This is Part 3 in a series about my life as a Geek in Prison. Click my name to follow me and check out my blog for the Preamble and Parts 1-2. All names are changed to protect inmates privacy.
March 31st, 2015
Woke up around 7am, barely slept through the night. The total shock of yesterday is starting to kick in. Omar said it would be super hard to sleep and he was right, but the earplugs helped a little. I took a shower this morning, there wasn’t much of a wait. Using the showers are like trying to land an airplane on a runway with no traffic control. All the planes that are waiting to land and take off are speaking to each other directly.
To prevent yourself from crossing someone else you wait outside and yell:
Eveyone in the showers will reply
1 on the right, 2 on the left
Meaning there is 1 person on the right and 2 on the left, so there is a right shower empty. Then I say.
Coming in on the right
I go into the changing room area assigned to my shower and say
In on the right
When I’m ready to cross into the shower I say
Crossing on the right
And I let them know when I’m in the shower. When I’m finished, I do the same but backward.
I was issued my khakis today and I have to wear them from 7am until 4pm. After 4pm I can dress down into shorts or sweatpants. They are olive green and not the most comfortable things in the world.
It feels weird not using a cell phone and technology. Everything here is word of mouth, there is no google and information is trickled in. I think the hardest part is learning how to use my own resources to grow and not the internet. I need to learn how to read bullshit and filter through wrong information to find the right answers. Your word is your life here, we all live together so if you don’t follow through, no one else will trust you. Information travels fast here. The slang for when you hear about a rumor or unverified information is “I heard it on Inmate.com”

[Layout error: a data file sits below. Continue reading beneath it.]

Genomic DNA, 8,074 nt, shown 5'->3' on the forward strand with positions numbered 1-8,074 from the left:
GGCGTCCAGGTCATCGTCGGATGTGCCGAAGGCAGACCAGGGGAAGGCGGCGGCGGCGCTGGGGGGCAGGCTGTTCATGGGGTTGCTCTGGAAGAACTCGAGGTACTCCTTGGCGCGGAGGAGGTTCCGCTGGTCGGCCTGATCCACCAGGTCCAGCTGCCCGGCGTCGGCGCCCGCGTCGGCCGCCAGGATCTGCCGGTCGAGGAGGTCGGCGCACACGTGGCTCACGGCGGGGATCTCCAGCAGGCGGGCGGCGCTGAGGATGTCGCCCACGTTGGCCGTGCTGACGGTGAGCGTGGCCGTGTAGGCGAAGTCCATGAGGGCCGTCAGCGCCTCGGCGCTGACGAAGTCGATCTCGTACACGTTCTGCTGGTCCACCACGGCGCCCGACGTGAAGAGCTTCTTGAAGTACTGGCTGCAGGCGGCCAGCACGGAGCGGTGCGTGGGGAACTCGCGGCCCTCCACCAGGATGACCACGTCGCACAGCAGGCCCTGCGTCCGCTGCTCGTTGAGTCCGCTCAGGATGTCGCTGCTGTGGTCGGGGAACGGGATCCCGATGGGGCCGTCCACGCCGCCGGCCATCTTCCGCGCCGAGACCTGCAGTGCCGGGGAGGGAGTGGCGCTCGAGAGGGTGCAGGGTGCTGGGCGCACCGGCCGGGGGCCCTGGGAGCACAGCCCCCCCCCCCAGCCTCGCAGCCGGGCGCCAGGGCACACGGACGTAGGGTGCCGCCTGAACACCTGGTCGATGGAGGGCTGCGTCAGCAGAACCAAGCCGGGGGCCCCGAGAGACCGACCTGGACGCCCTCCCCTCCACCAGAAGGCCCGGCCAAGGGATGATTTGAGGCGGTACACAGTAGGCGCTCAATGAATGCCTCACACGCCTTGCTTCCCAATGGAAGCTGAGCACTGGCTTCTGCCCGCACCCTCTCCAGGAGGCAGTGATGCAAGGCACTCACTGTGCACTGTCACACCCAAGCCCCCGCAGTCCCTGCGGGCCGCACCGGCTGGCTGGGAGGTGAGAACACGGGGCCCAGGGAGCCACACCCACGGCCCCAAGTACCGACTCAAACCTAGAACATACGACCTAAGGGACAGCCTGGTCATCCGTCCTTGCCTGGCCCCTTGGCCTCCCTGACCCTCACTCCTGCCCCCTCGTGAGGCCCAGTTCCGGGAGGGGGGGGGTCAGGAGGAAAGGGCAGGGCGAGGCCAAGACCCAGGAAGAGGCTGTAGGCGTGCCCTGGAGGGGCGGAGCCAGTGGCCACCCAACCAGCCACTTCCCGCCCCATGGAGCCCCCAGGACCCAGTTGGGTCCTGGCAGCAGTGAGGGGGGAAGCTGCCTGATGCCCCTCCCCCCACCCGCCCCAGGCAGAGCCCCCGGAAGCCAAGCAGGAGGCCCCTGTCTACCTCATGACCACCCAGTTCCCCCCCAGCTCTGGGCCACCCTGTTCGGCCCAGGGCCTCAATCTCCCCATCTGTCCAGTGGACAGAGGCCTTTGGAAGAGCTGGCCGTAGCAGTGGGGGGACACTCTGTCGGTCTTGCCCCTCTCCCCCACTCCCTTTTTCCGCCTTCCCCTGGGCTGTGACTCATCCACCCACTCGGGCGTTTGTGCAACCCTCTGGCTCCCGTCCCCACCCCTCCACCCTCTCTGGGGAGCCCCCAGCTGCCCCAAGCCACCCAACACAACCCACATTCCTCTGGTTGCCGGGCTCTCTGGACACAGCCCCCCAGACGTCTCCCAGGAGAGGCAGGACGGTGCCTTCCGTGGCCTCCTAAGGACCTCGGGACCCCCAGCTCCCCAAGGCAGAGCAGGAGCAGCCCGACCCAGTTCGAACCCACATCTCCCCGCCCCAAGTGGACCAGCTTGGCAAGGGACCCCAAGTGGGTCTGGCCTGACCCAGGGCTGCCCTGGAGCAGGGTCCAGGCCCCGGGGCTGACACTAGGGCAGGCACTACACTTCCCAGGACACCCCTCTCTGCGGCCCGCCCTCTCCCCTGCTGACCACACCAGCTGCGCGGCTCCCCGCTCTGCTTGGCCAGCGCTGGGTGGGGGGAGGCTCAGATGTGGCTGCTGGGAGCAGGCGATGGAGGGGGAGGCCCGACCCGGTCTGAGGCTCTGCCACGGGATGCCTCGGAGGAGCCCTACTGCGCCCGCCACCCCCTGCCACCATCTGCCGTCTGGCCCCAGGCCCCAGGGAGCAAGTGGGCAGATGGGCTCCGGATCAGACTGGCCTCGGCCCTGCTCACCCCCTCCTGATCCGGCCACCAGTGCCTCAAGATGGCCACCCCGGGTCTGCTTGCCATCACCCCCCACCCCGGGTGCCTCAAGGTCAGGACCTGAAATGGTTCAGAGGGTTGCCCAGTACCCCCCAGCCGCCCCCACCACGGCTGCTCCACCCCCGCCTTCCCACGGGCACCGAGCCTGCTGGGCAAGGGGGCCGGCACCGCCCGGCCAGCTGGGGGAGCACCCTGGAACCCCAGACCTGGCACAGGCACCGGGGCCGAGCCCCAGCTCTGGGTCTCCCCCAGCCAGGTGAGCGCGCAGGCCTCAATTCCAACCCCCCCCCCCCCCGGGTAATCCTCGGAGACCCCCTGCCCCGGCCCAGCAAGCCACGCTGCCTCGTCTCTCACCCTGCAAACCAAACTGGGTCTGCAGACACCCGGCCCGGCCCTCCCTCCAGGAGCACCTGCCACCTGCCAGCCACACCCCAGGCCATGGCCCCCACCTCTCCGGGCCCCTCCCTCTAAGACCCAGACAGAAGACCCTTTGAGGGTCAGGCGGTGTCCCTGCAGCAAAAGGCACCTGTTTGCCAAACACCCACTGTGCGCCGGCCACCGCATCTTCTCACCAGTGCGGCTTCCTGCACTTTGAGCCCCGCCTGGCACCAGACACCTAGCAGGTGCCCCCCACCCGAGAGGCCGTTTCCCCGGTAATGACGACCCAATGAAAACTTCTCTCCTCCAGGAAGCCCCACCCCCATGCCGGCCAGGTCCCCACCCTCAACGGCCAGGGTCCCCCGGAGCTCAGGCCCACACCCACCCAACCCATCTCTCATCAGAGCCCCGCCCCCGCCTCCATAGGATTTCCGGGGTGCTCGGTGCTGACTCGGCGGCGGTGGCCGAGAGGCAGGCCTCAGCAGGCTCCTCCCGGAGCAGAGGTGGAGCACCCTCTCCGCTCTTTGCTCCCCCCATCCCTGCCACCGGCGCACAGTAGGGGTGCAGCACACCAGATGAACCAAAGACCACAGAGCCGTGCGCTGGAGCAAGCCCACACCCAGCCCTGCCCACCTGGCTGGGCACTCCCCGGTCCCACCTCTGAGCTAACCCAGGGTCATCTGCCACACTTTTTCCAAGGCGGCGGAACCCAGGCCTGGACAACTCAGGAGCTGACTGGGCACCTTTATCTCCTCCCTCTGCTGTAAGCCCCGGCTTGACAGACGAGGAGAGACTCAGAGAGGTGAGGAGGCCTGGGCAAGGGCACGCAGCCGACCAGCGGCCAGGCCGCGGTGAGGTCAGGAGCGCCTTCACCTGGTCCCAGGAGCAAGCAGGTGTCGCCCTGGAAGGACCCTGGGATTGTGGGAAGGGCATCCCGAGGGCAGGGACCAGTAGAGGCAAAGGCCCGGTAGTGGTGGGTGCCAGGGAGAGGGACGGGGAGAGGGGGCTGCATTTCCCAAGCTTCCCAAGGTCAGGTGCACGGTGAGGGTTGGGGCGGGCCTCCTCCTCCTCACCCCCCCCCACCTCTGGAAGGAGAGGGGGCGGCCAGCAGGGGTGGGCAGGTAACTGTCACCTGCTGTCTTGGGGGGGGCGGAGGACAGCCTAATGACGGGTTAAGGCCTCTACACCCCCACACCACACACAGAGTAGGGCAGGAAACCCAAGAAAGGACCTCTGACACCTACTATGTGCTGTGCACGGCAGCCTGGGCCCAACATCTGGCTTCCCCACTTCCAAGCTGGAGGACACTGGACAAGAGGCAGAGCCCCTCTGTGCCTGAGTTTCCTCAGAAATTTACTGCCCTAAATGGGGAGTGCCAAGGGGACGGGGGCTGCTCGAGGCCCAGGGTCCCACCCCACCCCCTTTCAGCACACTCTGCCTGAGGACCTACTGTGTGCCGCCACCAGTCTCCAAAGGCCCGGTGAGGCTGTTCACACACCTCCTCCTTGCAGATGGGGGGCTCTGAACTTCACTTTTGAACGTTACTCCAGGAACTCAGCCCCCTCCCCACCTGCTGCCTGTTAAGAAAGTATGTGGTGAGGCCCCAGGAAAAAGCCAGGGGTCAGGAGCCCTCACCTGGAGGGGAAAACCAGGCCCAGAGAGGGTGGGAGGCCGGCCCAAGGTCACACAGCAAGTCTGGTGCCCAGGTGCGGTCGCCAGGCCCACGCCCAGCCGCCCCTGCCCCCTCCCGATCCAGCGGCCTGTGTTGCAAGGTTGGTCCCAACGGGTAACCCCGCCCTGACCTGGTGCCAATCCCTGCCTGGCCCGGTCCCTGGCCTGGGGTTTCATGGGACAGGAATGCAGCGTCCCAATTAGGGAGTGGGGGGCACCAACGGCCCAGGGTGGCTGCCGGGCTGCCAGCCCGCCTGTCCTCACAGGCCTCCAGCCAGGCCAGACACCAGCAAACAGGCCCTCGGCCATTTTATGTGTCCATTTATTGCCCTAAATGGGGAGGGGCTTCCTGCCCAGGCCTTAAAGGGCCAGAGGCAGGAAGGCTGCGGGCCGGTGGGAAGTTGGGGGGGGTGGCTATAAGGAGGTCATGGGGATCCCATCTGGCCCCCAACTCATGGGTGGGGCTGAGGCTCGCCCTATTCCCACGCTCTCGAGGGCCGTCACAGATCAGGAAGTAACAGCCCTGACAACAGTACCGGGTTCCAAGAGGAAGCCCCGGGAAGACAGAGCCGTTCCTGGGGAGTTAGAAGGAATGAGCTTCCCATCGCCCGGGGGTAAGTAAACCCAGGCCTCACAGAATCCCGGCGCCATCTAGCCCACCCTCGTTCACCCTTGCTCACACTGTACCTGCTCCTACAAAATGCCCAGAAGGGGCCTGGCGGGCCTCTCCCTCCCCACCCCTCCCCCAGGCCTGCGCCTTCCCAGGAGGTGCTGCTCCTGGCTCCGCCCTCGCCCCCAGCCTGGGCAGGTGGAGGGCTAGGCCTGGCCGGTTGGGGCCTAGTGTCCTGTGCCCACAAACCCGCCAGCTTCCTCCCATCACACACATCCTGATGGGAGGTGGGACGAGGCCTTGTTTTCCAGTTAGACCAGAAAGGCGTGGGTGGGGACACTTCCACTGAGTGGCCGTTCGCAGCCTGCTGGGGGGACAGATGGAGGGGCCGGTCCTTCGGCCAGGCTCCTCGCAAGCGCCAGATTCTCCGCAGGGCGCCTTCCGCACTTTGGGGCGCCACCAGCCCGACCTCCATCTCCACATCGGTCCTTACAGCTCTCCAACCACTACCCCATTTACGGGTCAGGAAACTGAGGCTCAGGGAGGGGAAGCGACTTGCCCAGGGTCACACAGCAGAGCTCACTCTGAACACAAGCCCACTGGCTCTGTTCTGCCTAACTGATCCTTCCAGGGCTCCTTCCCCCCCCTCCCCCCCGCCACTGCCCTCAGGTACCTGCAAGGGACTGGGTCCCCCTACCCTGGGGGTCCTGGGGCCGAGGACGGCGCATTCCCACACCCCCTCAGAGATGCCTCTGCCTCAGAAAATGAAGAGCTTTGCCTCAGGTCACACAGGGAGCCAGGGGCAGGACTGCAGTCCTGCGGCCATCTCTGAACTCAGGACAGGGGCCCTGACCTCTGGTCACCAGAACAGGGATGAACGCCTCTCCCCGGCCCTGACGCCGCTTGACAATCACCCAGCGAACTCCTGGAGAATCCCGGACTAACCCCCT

On the outside, I had this Bitcoin celebrity status. In here, no one knows me nor do they care about me. I’m just inmate 92164-054. As I walk through the range, using the rest room, making coffee I notice some hateful stares. People have their every day routine. Some for 1, 5, even 10 years and here I am going about it like I own the place. I need to change that attitude and humble myself. How do I stay out of someones way but at the same time still be assertive? Everything is such a fine line here. If you back down you are a wuss, and if you stand up for yourself you go to the hole. I have a lot to learn.